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John Hopkins-led team finds key genetic player in autism: semaphorin 5A
10-12-2009
by Jeffrey Bouley  |  Email the author
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BALTIMORE—Despite the fact that genetic causes are suspected in 90 percent of the disorders that are on the autism spectrum, identifying the responsible genes has proven tricky. However, an international group of researchers, led by a team at Johns Hopkins University, has added considerably to the genomic information in this area by identifying several genetic links to autism, chief among them a variant of semaphorin 5A, whose protein product controls nerve connections in the brain. 
 
Publishing in early October in Nature, the researchers note that semaphorin 5A was already been known to play a role in guiding neurons to the right connecting points in the brain during fetal development. In addition, the team reported additional evidence that many rare and common genetic variants contribute to autism.
 
It is tempting, of course, with a breakthrough like this, for people outside of the research community to get ahead of themselves and see possibilities for predictive or diagnostic tests, or for treatments in the near term, notes Dr. Aravinda Chakravarti, professor of medicine, pediatrics, and molecular biology and genetics at the McKusick-Nathans Institute of Genetic Medicine at Johns Hopkins. But this is just an important early step in understanding autism, he adds.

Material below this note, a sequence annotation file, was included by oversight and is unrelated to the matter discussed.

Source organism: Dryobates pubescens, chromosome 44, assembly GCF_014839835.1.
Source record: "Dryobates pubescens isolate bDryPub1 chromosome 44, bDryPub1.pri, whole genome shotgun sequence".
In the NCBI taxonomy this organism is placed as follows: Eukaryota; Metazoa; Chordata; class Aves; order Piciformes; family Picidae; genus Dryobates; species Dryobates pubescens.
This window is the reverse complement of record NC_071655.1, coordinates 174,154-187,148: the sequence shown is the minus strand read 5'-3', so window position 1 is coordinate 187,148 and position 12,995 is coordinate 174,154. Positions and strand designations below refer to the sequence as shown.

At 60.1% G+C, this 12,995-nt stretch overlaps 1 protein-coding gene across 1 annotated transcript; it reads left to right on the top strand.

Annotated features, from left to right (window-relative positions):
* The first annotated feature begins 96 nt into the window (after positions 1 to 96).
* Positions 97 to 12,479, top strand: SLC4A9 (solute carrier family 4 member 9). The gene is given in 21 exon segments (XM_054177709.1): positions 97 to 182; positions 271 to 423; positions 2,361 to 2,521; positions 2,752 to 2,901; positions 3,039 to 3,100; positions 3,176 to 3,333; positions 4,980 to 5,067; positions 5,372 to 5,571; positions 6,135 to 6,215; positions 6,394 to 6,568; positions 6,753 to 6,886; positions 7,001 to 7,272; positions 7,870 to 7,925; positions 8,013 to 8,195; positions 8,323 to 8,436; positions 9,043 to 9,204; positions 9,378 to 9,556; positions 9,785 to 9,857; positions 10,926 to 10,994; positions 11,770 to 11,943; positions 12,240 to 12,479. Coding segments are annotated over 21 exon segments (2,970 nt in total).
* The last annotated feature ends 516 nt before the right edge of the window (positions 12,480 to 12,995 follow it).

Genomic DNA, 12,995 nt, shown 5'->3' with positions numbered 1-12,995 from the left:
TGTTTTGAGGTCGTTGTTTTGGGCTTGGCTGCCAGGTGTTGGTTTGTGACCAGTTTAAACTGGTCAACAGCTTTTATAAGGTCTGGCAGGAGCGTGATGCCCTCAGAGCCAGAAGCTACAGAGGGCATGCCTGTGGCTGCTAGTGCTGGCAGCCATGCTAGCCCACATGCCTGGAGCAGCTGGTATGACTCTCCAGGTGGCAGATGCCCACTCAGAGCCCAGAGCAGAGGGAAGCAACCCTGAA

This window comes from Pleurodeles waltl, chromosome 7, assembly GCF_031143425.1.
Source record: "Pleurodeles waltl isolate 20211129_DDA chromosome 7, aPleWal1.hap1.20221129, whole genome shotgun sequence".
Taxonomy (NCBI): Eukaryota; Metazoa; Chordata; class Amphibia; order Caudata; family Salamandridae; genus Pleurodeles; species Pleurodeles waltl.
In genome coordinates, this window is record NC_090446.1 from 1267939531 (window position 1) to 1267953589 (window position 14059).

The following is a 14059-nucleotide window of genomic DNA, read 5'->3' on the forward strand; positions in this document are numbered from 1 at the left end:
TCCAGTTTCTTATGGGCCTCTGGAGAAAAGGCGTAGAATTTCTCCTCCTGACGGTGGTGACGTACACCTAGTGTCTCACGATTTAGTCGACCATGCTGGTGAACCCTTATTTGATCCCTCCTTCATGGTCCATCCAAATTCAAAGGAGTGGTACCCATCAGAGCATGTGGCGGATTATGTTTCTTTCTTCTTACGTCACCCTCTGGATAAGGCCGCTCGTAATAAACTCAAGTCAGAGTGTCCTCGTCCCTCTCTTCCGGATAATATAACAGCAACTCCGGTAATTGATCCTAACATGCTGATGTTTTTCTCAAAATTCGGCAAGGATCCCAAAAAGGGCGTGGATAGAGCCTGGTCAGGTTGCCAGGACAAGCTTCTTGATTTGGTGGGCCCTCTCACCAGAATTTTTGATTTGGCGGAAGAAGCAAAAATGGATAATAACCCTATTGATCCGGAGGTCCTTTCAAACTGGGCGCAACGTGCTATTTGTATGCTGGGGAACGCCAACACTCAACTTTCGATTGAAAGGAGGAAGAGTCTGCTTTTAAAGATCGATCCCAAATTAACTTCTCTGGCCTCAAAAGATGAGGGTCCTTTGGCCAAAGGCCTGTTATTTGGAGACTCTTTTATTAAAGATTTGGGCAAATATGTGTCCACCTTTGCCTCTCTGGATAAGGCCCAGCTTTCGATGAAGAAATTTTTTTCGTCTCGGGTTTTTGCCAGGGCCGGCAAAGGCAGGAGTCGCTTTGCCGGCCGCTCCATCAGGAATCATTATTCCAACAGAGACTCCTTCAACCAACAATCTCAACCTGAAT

"As a society, we've gotten to the point where we want the 'instant coffee'—one of the worst inventions that human creativity has ever produced," Chakravarti says. "But we cannot have good therapy, or diagnostics, or anything else like that, without understanding what it is that we are targeting and why. We really don't know a lot of details right now, but it seems clear we're on a promising track, and I have no problem being patient and finding out more about something we don't know much about, and wait on the diagnostics or therapies much farther down the line."  
 
In fact, it isn't at all clear that semaphorin 5A or any of the other genes being investigated would even be good diagnostic or therapeutic targets; only that they are key players apparently, Chakravarti says.  
 
He likened the current research findings to baseball, though he jokes that he hates making a sports analogy out of it, saying, "We're not at the World Series yet with this. Maybe we've just hit a home run in the sixth inning of the tenth game in the regular season. That's important, but it's not the end of the journey, and many people will build off what we've done and go off in their own directions as well."
 
In the current work, the researchers verified that semaphorin 5A plays a role in autism by looking at brain tissue samples from the Autism Tissue Program and the Harvard Brain Bank. In doing so, they found that the amount of the semaphorin 5A protein was significantly reduced in the brains of those people with autism compared to brains of the non-autistic.  
 
This suggests that autism may occur due to differences in how nervous system connections are made in the brain, the researchers note.